If I will stay open to the Lord and allow my imagination to move freely with the Spirit, I have found that I’ve been pleasantly surprised by a rush of words from Christ, who is the embodiment of the Father.

Jesus Wants to Get Personal

“Though most believers are comfortable speaking of a ‘personal relationship with Jesus,’ few concepts are so greatly celebrated and little experienced.” Wayne Jacobson

I feel that I’ve only begun to experience Jesus in a fresh way. I’m what you would call an aspiring Christian mystic. What I hope to inspire with this post is a courage to try a method of prayer that treats the Lord as a real person, and a dialogue between two beings. Don’t pray like the hypocrites.

What’s keeping you from a fulfilling prayer life? Where’s your back porch? Does your prayer life suffer because of bad theology? What about your ability to creatively imagine the Lord being present in your life?

Give it a try. Take some deep breaths, close your eyes, and see the Lord there before you in the power of a disciplined imagination.

D.D. Flowers, 2013.

For more on prayer, see the following books:


Top Ten Favorite Books

I have often been asked: “What are your favorite books?”

I’m continually reading books from the softer side of Christian spirituality to the thick analytical works of NT scholarship. I’ll give you a list of my favorite “top ten” books from my entire library.

Furthermore, I’ll rate my favorites according to which books have impacted my thinking the most (i.e. turning points) on my journey. Many great works will be excluded. Perhaps in the future I will make another list.

I will not include the Bible in my list. Undoubtedly, growing up in the church, the Scripture has shaped me in ways I shall never know. So, if it concerns you that the Bible is not on my list, I like to remember that it shouldn’t be placed alongside other popular works of men anyway.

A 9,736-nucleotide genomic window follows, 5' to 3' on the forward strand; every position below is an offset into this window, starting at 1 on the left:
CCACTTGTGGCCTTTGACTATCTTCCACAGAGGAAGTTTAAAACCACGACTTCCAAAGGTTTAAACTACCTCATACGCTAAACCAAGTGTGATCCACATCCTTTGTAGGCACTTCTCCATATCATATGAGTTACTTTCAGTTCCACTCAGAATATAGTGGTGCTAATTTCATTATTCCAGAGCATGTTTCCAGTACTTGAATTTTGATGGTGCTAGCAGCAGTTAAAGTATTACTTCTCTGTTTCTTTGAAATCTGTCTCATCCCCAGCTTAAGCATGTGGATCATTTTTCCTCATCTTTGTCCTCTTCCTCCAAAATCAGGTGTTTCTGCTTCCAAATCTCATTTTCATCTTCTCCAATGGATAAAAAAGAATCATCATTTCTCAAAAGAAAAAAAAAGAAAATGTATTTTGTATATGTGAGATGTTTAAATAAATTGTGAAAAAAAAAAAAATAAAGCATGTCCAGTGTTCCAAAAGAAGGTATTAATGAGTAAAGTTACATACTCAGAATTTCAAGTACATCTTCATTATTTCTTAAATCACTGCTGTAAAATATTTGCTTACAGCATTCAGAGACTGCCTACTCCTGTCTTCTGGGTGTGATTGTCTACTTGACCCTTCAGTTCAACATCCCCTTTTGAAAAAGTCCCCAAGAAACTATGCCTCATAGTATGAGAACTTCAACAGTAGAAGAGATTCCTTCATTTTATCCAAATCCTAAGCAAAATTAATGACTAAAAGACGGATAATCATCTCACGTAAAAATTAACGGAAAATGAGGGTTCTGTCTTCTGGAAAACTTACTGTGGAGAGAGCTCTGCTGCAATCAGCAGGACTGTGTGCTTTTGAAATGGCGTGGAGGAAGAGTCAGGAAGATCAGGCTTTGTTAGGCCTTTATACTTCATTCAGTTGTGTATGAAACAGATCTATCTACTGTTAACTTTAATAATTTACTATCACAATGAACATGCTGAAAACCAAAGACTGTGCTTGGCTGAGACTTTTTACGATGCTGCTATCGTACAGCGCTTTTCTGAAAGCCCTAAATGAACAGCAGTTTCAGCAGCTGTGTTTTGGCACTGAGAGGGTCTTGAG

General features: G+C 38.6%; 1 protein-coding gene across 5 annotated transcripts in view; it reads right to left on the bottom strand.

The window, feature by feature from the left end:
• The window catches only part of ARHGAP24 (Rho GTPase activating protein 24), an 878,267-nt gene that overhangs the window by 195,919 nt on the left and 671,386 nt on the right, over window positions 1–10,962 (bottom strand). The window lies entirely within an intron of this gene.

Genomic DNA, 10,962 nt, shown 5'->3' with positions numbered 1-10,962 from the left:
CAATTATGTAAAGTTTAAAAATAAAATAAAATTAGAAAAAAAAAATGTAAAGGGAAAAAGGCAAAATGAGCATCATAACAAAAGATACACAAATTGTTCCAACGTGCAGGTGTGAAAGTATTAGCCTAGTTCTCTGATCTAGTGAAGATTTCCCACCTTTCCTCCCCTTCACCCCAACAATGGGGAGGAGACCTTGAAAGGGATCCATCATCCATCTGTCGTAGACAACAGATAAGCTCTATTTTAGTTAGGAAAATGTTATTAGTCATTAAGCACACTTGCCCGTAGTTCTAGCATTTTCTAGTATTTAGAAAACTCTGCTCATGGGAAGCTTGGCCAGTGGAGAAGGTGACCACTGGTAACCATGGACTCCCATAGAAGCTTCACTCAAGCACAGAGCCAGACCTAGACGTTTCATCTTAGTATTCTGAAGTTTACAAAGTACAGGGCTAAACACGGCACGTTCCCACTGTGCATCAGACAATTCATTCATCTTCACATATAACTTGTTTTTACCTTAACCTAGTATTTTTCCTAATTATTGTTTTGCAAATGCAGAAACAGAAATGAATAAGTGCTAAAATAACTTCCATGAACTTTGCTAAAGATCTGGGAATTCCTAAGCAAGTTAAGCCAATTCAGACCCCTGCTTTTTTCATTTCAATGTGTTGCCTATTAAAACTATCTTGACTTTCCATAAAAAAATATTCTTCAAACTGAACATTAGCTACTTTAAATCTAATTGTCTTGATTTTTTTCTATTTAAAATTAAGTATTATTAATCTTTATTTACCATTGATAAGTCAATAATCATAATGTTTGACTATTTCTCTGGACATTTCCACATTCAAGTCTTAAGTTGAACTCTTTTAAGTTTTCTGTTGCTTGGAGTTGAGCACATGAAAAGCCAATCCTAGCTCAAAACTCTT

The following books are not in the order in which I read them; they are rated according to their greatest level of influence on my life.

  1. “The Centrality and Supremacy of the Lord Jesus Christ” by T. Austin-Sparks
  2. “Surprised by Hope: Rethinking Heaven, the Resurrection, and the Mission of the Church” by N.T. Wright
  3. “Resident Aliens” by Stanley Hauerwas
  4. “The Normal Christian Life” by Watchman Nee
  5. “Is God to Blame? Beyond Pat Answers to the Problem of Suffering” by Gregory Boyd
  6. “Pagan Christianity? Exploring the Roots of Our Church Practices” by Frank Viola and George Barna
  7. “The Myth of a Christian Nation: How the Quest for Political Power is Destroying the Church” by Gregory Boyd
  8. “The Cost of Discipleship” by Dietrich Bonhoeffer
  9. “The Secret of the Strength: What Would the Anabaptists Tell This Generation” by Peter Hoover
  10. “Created for Community: Connecting Christian Belief with Christian Living” by Stanley Grenz

What books have been most influential in your life?